The verse given as Patrick's Rune is L'Engle's adaptation of an authentic medieval prayer, "Saint Patrick's Breastplate", which in turn is a variation on the Lorica of Saint Patrick.[5] L'Engle's rune invokes the same natural phenomena (sun, moon, lightning, rocks, etc.) as the fourth verse of the hymn "Saint Patrick's Breastplate", attributed to St. Patrick, translated by Cecil Frances Alexander, according to the hymnal used by the Episcopal Church,[6] of which L'Engle was a member.[7]

The Horn of Joy[edit]

Matthew Maddox's second novel, The Horn of Joy (1868), serves as a MacGuffin in A Swiftly Tilting Planet. Charles Wallace spends a significant portion of the book trying to remember or discover what Maddox wrote in it, or to reach Maddox himself. Readers sometimes wonder [8] whether The Horn of Joy ever existed; but it is a fictional book, created by L'Engle. Polly O'Keefe finds a copy of The Horn of Joy in her room (formerly Charles Wallace's room) when she visits her grandparents in An Acceptable Time. Maddox's equally fictional first novel, Once More United, is said to have been published in 1865.


Vespugia is the same fictional country that L'Engle's character Vicky Austin later visits in Troubling a Star. L'Engle explains in Walking on Water that Vespugia is "set in the middle of what used to be called Patagonia, a sizeable area along what are now the boundaries of Chile and Argentina". L'Engle's husband, Hugh Franklin, is credited with having named Vespugia.[4]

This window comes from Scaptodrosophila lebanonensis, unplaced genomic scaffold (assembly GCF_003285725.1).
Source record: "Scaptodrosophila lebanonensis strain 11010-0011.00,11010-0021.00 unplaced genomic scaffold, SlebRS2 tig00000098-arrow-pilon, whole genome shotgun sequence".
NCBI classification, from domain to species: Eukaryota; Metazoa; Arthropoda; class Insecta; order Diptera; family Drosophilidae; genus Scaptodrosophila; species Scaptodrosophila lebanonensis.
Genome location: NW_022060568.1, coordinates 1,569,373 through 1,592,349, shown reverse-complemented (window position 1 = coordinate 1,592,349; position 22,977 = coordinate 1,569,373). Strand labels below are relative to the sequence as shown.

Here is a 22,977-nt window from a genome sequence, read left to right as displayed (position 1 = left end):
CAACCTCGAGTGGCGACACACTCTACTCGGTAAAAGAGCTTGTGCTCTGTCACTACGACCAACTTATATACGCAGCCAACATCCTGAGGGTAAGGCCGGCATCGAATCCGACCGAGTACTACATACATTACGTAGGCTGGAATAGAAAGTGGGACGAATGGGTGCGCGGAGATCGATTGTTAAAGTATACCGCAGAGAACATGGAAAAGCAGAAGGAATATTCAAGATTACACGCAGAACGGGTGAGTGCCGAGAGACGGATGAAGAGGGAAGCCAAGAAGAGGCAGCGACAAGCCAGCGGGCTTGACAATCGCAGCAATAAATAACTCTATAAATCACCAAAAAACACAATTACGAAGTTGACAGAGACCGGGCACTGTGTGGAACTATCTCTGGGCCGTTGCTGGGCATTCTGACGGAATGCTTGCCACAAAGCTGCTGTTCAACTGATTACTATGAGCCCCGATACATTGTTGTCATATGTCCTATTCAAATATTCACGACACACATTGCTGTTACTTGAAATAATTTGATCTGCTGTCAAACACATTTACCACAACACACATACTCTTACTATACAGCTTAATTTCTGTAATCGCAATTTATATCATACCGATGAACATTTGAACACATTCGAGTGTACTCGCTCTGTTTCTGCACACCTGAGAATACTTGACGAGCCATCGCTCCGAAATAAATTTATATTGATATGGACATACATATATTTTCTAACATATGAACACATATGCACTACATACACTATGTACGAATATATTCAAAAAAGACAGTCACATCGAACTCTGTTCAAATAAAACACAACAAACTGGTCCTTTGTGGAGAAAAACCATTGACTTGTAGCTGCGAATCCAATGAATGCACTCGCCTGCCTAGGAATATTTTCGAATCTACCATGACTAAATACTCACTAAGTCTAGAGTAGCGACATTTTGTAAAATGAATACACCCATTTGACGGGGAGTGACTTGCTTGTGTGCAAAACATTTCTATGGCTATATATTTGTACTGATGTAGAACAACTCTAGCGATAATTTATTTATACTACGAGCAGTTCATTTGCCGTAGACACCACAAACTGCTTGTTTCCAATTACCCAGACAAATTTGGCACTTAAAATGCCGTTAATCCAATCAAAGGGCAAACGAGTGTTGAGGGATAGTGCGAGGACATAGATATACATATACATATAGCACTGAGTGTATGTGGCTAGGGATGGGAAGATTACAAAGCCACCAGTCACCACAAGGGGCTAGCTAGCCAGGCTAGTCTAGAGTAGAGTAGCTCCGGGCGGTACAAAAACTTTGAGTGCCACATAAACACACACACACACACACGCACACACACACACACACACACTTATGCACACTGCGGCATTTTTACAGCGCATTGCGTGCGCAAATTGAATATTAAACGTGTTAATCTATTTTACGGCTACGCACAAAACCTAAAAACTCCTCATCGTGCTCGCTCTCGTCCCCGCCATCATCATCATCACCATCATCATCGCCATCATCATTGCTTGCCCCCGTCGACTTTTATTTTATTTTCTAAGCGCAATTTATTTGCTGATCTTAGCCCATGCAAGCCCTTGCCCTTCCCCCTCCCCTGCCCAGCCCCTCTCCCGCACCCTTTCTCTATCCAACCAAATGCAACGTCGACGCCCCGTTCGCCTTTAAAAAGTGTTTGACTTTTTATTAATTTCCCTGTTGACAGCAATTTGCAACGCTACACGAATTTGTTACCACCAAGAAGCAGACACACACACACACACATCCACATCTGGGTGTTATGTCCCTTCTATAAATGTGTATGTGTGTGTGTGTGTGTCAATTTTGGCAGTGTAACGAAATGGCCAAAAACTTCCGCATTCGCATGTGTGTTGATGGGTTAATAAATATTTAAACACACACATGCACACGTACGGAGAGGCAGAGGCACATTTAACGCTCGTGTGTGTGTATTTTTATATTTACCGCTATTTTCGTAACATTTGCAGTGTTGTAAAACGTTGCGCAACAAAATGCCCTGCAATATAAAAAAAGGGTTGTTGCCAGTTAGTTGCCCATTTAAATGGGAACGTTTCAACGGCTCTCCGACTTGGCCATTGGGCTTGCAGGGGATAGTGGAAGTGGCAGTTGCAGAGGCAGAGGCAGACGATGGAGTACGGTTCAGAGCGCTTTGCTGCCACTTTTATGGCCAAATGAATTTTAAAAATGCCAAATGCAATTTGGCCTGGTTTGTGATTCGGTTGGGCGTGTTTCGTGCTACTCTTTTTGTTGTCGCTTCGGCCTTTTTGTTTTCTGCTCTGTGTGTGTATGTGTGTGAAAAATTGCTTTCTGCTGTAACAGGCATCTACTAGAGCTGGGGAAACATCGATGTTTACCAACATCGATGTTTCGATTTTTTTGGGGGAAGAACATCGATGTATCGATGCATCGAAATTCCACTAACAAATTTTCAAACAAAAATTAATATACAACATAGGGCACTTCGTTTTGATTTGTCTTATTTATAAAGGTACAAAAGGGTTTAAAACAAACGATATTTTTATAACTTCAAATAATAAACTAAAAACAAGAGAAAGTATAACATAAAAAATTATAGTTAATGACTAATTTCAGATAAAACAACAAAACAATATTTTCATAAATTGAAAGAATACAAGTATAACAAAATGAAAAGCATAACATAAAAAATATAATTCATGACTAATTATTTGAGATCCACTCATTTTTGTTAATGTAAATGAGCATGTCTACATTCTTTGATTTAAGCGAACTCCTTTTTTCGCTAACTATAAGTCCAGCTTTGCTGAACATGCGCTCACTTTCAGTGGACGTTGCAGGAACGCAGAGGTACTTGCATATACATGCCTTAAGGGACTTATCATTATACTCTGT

This is the third book of the Time Quintet, preceded by, in publication order, A Wrinkle in Time (1962) and A Wind in the Door (1973). However, this was not the chronological order. Though Many Waters was written and published later than A Swiftly Tilting Planet, it takes place earlier with respect to the characters. The last book in the Quintet, An Acceptable Time takes place a generation after A Swiftly Tilting Planet, and is part of the Polly O'Keefe series of books. The larger "Murry-O'Keefe" series (the Time Quintet plus the books of Poly/Polly O'Keefe) contains three novels between A Swiftly Tilting Planet and An Acceptable Time in terms of character chronology. These are The Arm of the Starfish, Dragons in the Waters, and A House Like a Lotus.

Audio adaptation[edit]

In January 2012, an audio CD version narrated by actress Jennifer Ehle was released.

Awards and honors[edit]

In its first paperback edition, A Swiftly Tilting Planet won a National Book Award in category Children's Books (paperback).[9][10][a]


  1. ^ From 1980 to 1983 in National Book Award history there were dual awards for hardcover and paperback books in many categories. Almost all of the paperback award-winners were reprints.


  1. ^ "Morning Song of Senlin" at the Poets' Corner
  2. ^ "The Rune of St Patrick"
  3. ^ The North Carolina Ghosts and Legends: The Moon Eyed People
  4. ^ a b L'Engle, Madeleine (1980). Walking on Water: Reflections on Faith and Art. Harold Shaw, Farrar, Straus and Giroux. pp. 173–174. ISBN 0-86547-487-7. 
  5. ^ Catholic Encyclopedia: St. Patrick
  6. ^ The Hymnal 1982, Hymn 370. New York: The Church Hymnal corporation, 1982. ISBN 0-89869-120-6
  7. ^ Stains, Rocco (2007-12-11). "Madeleine L'Engle Remembered at New York Cathedral". School Library Journal. Reed Business Information,. Retrieved 2008-02-26. 
  8. ^ The Horn of Joy: A Meditation on Eternity and Time, Kairos and Chronos. Retrieved 2008-02-26.
  9. ^ Chase, Carole F. (1998). Suncatcher: A Study of Madeleine L'Engle and Her Writing. Innisfree Press, Inc. p. 171. ISBN 1-880913-31-3. 
  10. ^ "National Book Awards – 1980". National Book Foundation. Retrieved 2012-02-21.

External links[edit]